Trust is an essential for leadership. To be effective, you have to trust people and people have to trust you. Trust is something that takes time to build.
But some leaders take the shortcut to accomplish their goals. The Mistakes Leaders Make include substituting control for trust.
“To empower people means learning how to lead people without controlling them.”
You cannot overestimate the value of trust in leadership. But you can’t overestimate the allure of control to leadership. Control offers the illusion of attaining your goals more quickly. It is a lie, obviously, but it sure gets lots of leaders to accept the lie. Control leads you to micro-manage people.
Trust doesn’t mean that you let people slide. You hold people accountable for their actions, choices and performance. Control is not letting them make choices but continually inspecting every action.
“The more freedom you give people to do their jobs, the way they’d like to do them, the more satisfaction they’ll get from their work.”
I’ve been micro-managed in the “real” world and in ministry. Hated it. You feel devalued as a person. When you control people you are saying either I don’t trust you or you are incompetent. One root of this is pride: no one can do this like I can.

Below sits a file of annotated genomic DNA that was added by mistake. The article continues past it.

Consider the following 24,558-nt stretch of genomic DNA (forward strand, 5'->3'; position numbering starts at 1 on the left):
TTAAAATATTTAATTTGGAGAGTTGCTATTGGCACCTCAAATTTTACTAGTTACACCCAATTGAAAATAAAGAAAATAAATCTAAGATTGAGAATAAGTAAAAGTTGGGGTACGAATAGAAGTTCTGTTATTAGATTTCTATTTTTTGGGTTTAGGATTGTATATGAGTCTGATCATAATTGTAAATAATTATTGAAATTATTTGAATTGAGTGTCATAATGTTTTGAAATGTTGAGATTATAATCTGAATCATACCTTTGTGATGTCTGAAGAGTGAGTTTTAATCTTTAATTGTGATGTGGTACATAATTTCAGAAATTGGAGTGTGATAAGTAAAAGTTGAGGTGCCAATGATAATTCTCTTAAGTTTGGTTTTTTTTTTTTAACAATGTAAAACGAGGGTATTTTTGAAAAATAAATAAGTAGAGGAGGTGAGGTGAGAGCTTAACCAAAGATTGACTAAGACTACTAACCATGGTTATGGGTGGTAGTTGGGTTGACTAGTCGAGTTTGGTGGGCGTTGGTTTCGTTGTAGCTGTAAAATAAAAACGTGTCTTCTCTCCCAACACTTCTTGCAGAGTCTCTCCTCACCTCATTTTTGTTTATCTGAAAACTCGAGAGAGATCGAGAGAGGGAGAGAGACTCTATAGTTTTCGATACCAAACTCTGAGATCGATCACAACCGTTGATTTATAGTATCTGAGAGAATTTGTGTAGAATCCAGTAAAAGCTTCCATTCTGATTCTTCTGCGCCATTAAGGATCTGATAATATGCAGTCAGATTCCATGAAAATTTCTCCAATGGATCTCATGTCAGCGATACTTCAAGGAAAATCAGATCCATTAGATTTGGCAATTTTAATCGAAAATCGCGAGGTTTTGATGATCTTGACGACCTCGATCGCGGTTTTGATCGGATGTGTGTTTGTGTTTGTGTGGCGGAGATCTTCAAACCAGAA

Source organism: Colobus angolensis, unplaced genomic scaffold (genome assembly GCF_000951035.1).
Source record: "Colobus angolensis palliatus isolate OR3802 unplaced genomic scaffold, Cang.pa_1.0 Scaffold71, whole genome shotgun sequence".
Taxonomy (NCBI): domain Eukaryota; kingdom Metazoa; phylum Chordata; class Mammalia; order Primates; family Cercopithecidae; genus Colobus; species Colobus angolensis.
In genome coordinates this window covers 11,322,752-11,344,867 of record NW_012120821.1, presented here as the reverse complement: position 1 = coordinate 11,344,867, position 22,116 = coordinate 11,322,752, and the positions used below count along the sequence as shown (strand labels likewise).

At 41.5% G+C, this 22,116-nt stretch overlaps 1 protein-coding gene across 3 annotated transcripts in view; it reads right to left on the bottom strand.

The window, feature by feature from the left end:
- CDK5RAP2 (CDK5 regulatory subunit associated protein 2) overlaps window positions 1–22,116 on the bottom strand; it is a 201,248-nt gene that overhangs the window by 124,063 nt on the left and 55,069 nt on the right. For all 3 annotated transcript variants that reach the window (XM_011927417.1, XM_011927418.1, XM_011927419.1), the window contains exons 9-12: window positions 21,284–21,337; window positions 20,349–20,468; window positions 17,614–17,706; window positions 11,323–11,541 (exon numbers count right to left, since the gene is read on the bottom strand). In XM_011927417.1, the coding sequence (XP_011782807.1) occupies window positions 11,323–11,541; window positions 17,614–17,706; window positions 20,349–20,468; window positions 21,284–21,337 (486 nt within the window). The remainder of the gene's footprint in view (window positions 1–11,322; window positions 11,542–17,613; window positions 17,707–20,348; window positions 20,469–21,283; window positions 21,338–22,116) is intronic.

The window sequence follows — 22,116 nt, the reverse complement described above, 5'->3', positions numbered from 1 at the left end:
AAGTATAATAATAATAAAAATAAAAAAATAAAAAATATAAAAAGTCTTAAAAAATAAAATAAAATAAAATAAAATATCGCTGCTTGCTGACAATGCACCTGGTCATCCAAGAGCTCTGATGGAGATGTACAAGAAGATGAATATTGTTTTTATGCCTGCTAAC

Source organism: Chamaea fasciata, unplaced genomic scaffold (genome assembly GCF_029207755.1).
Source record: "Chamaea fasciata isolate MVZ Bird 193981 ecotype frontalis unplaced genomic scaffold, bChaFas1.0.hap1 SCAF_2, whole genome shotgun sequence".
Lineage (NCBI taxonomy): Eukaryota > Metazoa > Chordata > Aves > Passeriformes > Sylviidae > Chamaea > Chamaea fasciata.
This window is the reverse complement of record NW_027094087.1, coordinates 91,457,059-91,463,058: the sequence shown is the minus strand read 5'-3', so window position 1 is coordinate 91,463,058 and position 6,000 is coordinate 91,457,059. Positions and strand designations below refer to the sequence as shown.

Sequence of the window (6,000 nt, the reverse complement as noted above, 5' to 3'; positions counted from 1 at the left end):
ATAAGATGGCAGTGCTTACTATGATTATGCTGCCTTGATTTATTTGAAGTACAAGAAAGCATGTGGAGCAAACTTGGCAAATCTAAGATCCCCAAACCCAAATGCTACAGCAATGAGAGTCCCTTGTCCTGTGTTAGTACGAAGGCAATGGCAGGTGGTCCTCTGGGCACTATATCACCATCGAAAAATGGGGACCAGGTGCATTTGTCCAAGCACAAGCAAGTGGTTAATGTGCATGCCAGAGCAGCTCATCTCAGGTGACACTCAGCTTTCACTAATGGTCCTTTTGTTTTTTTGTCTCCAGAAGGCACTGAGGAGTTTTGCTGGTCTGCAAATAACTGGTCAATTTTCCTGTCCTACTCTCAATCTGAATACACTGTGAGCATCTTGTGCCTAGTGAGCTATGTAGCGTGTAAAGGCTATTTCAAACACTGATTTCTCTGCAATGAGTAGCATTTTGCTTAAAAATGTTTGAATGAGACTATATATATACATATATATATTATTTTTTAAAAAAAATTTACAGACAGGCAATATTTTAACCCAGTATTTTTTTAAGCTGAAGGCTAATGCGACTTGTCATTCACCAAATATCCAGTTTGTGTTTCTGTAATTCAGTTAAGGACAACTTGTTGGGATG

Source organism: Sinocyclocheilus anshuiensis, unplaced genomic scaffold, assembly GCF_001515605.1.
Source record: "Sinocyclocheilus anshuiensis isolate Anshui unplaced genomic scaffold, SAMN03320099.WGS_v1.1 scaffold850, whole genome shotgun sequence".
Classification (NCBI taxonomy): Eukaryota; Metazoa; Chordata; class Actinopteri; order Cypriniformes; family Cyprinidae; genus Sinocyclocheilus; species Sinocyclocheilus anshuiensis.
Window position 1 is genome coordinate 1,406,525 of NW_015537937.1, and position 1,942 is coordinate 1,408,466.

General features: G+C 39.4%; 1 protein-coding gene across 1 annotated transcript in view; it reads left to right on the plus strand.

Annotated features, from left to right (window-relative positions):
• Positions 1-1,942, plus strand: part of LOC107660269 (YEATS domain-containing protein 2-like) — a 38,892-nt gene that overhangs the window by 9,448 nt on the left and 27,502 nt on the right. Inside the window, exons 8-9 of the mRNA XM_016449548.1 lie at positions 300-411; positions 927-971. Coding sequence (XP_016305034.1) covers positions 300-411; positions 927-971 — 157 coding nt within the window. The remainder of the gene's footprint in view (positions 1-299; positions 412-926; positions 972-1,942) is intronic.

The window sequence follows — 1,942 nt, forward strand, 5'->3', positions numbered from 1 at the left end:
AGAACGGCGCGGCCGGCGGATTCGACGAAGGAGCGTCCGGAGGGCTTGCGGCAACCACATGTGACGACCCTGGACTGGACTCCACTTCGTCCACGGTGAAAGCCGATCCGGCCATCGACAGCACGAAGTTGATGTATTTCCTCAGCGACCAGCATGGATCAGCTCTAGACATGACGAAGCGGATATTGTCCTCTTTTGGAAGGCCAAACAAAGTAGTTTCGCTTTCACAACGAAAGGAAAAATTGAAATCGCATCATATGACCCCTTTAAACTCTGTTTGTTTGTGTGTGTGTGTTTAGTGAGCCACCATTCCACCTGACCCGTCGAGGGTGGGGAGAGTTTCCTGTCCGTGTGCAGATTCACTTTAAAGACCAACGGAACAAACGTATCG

Dave Kraft lists some warning signs for leaders to notice:
- leads through control instead of collaboration;
- always has to be right and seldom or never admits to being wrong;
- uses anger as his primary means of getting results;
- does most of the talking and very little of the listening;
- always has to have all the answers and provide all the solutions;
- always gets what he wants regardless of the price others pay;
- feels threatened by those who are better at something than he is;
- has to have an opinion on every subject and issue.
This leads to discontented, unfulfilled people. I worked in one place in which the CEO was quite controlling. We would walk on eggshells. I was glad when I got “laid off”. Things were not moving in a good direction and my discontent was going to get worse.
“Unfulfilled people can be just as serious a problem as inefficient methods.”
A discontent person or two does not mean leadership is the issue. But if many or most are discontent and unfulfilled … it is probably a leadership issue. I know that in this situation it was a leadership issue. Time would show there were some serious issues.
So leaders should look around periodically. Do I trust the people I lead to do their job well? Are they merely afraid of me or do they find joy in their job? It isn’t too late to return from the “dark side”. Of course, like Darth Vader it may cost you everything to do it. But controlling leaders can begin to trust others only if they ultimately trust God first and foremost.
5 Trust in the Lord with all your heart, and do not lean on your own understanding.6 In all your ways acknowledge him, and he will make straight your paths.7 Be not wise in your own eyes; fear the Lord, and turn away from evil. Proverbs 3